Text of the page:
Recent benchmarks show the Fury outperforming the NVIDIA GTX 980, particularly at 4K resolutions, where it just about matches the type of performance the newer GTX 980 Ti delivers. At $549, the Radeon R9 Fury is a bargain, with AMD once again hitting the sweetspot price-performance ratios it’s known for. Speaking of which, those of you on Windows 10 running an AMD graphics card, there’s a new Catalyst driver for you, we recommend you keep your drivers up-to-date for the best performance results.
NVIDIA partners have also been busy customizing the flagship GTX 980 Ti. Last week, we looked at one such offering from ZOTAC, which went crazy by factory overclocking the card by 25%. This week, Asus takes the spotlight, unveiling four new custom-designed cards. Soon, customers will get to choose from the ROG MATRIX, fitted with a custom PCB designed for extreme overclocking; the 980 Ti STRIX, which comes with a new DirectCU III cooling solution; the POSEIDON, which can be optionally water-cooled; and finally, the GTX 980 Ti 20th Anniversary Edition Gold Platinum to celebrate 20 years of GPU manufacturing at Asus. Details are scarce for most of these cards, so we don’t have info on detailed specs, pricing, or availability just yet, but we should hear more in the near future.
More curved PC displays! We saw one from Acer last week, and we have a new one for you to feast your eyes on this week. BenQ’s XR3501 is a 35” cinematic-widescreen display. It has a resolution of 2560 x 1080, a refresh rate of 144 Hz, 3ms response times, and a 2000:1 contrast ratio. Towards the back, it includes one DisplayPort 1.2 input, mini-DisplayPort, two HDMI 1.4, and analog input. Price hasn’t been announced yet, but it should be a lot cheaper than the $1000 Acer model considering it’s not 4K and doesn’t use AMD’s FreeSync or NVIDIA’s G-Sync technology.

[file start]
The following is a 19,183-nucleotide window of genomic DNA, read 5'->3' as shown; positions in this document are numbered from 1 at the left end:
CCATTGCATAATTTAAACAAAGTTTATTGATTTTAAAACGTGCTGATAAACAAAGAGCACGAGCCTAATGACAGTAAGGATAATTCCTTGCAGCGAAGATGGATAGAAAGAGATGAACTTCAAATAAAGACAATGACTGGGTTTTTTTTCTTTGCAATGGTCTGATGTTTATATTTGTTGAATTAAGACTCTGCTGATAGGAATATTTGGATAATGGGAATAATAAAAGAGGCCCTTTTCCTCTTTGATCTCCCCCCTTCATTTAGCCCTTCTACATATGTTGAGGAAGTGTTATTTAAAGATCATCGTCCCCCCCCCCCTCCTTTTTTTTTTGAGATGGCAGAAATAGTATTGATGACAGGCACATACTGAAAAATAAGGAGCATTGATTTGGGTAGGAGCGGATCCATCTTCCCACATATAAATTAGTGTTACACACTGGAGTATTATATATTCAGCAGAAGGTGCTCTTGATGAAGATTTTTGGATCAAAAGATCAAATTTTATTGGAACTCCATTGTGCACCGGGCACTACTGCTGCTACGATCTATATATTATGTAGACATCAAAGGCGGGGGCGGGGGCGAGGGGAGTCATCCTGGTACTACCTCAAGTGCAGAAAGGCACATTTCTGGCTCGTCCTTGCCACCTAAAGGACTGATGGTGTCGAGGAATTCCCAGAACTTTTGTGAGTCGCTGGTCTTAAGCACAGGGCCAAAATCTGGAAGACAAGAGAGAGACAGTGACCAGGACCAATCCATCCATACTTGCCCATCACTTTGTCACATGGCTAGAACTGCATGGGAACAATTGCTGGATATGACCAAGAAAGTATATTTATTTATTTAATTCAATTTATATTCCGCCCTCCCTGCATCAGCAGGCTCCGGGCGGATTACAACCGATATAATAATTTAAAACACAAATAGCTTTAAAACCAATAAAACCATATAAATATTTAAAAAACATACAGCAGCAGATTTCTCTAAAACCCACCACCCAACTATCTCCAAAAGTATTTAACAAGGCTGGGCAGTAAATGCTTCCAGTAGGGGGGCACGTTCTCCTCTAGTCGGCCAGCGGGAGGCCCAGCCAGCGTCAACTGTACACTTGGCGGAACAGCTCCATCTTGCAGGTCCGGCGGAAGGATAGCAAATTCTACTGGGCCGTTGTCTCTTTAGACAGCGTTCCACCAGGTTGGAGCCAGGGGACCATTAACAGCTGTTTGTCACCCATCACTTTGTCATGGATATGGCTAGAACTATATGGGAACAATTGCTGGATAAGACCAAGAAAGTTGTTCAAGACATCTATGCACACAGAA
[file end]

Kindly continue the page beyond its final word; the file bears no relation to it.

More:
Earlier this week, Samsung took the wraps of new 2TB drives. There’s nothing spectacular about the capacity, except for the fact that we’re talking about SSDs! The new 2TB EVO 850 and 850 Pro are based on Samsung’s 3D Vertical NAND and come in a standard 2.5-inch enclosure, meaning you easily install them in laptop computers. Read and write speeds for EVO 850 are 540 and 520MB/s respectively while the EVO 850 Pro comes in at 550 read and 520MB/s write. So they’re pretty fast drives.
The drives will be available in 50 countries and will cost $799.99 for the EVO 850 and $999.99 for the EVO 850 Pro. Certainly not cheap, but considering the capacity and speed, you may finally be able to use one SSD for all your storage needs. You may be wondering why the price discrepancy between the drives is so large despite the read/write speeds being very similar, that may come down to reliability. Samsung rates the EVO 850 at 5 years, or 150 terabytes written (TBW), but the EVO 850 Pro is rated at 10 years, or 300 TBW, so you get a much longer lasting drive.
That’s it for This Week in PC Hardware, and now it’s your turn. Let us know what you like or dislike from this week’s announcements in the comments section below.